NASA Anticipates UARS Debris Will Survive Reentry

NASA Anticipates UARS Debris Will Survive Reentry

NASA anticipates that pieces of its Upper Atmosphere Research Satellite (UARS) will survive the trip through Earth’s atmosphere when the satellite reenters later this month or in early October.

A set of slides on NASA’s UARS website show that 56 “potentially hazardous objects [are] expected to survive,” with a total mass of 532 kilograms. The “estimated human casualty risk” is approximately 1 in 3,200.

The satellite was launched in 1991 and completed its mission in 2005. The slides point out that at the time UARS was designed, built, and launch, “no NASA or [U.S. Government] human casualty risk limits existed.”

The satellite is in an orbit inclined 57 degrees to the equator, which means that it could reenter anywhere on the globe between 57 degrees north and 57 degrees south latitude, which is most of the populated region of Earth. The Earth’s surface, however, is 70 percent water, so the risk to human health and safety is less than what one might initially infer. In the 54 year history of the Space Age, there have been no confirmed reports of injuries to humans from falling space debris, although pieces have been recovered. NASA urges anyone who finds anything that might be a piece of UARS debris to not touch it, but to contact local law enforcement for assistance.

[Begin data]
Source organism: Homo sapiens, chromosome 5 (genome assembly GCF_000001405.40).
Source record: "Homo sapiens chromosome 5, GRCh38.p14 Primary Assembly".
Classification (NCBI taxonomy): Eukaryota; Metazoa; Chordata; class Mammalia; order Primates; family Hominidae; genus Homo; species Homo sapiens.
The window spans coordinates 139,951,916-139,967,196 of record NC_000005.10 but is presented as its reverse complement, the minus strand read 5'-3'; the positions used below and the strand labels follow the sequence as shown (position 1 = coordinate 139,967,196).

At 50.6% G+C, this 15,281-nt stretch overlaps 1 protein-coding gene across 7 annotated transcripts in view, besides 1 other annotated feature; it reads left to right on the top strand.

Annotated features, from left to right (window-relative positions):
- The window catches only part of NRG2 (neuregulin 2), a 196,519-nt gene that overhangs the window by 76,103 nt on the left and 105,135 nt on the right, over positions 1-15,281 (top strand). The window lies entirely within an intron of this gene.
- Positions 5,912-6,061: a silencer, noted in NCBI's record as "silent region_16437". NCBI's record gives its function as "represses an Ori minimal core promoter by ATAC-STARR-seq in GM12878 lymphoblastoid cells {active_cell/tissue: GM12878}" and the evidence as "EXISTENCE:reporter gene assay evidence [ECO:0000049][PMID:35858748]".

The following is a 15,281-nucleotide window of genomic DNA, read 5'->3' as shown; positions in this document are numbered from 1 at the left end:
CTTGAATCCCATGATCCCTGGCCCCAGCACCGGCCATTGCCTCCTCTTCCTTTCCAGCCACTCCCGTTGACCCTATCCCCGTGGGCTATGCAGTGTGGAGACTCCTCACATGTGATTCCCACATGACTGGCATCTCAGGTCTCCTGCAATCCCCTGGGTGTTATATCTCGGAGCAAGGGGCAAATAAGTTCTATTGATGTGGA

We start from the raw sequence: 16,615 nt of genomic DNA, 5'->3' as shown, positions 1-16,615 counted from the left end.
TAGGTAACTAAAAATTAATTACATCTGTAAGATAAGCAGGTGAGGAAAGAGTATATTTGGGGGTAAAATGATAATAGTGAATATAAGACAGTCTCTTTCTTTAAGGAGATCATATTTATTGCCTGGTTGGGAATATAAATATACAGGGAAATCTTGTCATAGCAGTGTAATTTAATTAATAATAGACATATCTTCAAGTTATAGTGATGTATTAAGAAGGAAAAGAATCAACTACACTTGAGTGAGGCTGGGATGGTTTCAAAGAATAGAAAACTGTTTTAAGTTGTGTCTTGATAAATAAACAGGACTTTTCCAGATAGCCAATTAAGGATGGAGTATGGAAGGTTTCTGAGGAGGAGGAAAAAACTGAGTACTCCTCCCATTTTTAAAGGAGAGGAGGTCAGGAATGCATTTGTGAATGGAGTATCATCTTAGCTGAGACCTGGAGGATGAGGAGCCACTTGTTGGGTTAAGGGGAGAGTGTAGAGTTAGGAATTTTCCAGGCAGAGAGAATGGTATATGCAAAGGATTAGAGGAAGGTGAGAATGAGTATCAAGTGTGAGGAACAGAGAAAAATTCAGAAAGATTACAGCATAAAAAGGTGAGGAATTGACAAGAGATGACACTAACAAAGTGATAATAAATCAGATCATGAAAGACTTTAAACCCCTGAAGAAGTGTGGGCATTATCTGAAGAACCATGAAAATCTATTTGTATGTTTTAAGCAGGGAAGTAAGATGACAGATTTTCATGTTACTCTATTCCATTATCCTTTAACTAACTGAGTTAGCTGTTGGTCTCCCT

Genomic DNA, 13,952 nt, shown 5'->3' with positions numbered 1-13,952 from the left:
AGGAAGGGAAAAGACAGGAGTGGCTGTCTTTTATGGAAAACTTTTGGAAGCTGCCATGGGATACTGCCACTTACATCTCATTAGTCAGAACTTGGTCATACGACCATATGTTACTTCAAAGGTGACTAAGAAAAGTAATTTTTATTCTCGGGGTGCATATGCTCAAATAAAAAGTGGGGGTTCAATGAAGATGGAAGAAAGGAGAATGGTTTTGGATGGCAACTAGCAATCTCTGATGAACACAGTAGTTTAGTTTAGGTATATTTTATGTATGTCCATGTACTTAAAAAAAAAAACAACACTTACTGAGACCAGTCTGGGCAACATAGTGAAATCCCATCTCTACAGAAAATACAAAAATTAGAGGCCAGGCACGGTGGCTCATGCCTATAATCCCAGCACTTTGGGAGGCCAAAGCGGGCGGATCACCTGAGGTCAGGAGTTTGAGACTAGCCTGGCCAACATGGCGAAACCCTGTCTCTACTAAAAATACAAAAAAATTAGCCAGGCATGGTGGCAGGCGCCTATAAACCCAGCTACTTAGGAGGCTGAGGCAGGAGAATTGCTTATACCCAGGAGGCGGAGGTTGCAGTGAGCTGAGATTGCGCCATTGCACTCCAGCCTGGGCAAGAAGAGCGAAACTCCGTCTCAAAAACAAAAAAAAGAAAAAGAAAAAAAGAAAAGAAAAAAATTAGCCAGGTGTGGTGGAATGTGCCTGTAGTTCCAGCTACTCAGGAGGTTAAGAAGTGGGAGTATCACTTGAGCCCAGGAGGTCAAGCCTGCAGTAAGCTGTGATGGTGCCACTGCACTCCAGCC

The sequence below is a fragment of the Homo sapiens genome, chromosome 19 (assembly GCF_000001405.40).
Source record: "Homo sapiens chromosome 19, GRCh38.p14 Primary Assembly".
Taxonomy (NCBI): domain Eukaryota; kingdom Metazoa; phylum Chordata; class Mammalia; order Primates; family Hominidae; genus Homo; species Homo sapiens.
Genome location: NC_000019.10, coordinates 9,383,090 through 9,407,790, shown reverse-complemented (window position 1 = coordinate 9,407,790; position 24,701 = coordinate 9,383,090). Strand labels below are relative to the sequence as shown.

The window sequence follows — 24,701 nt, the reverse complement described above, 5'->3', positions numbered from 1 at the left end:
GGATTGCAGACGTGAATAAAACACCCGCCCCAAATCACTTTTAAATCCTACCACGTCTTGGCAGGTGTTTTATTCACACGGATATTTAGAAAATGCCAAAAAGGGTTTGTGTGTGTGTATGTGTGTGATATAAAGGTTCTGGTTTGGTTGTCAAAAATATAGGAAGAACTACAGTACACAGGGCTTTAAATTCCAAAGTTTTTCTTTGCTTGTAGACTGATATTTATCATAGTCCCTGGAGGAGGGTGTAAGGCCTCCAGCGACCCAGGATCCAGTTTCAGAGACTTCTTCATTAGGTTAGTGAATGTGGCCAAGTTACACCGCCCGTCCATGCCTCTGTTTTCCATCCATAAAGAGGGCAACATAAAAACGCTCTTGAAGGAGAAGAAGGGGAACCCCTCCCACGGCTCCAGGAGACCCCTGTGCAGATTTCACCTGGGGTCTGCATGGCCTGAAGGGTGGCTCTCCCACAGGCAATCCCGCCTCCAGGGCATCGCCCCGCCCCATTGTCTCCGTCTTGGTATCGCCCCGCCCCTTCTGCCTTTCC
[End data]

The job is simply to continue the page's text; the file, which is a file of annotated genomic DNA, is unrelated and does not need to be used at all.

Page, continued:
When UARS will reenter is uncertain, since it is dependent on variables such as solar activity. NASA plans to post weekly updates at the UARS website until four days before reentry and then more frequently.

Although NASA cannot predict exactly where the debris will reenter, it says that the debris footprint will be 500 miles long.

The Joint Space Operations Center (JPSoC) of U.S. Strategic Command is the official government agency responsible for reentry predictions of uncontrolled space objects, although NASA has its own orbital debris office at Johnson Space Center.

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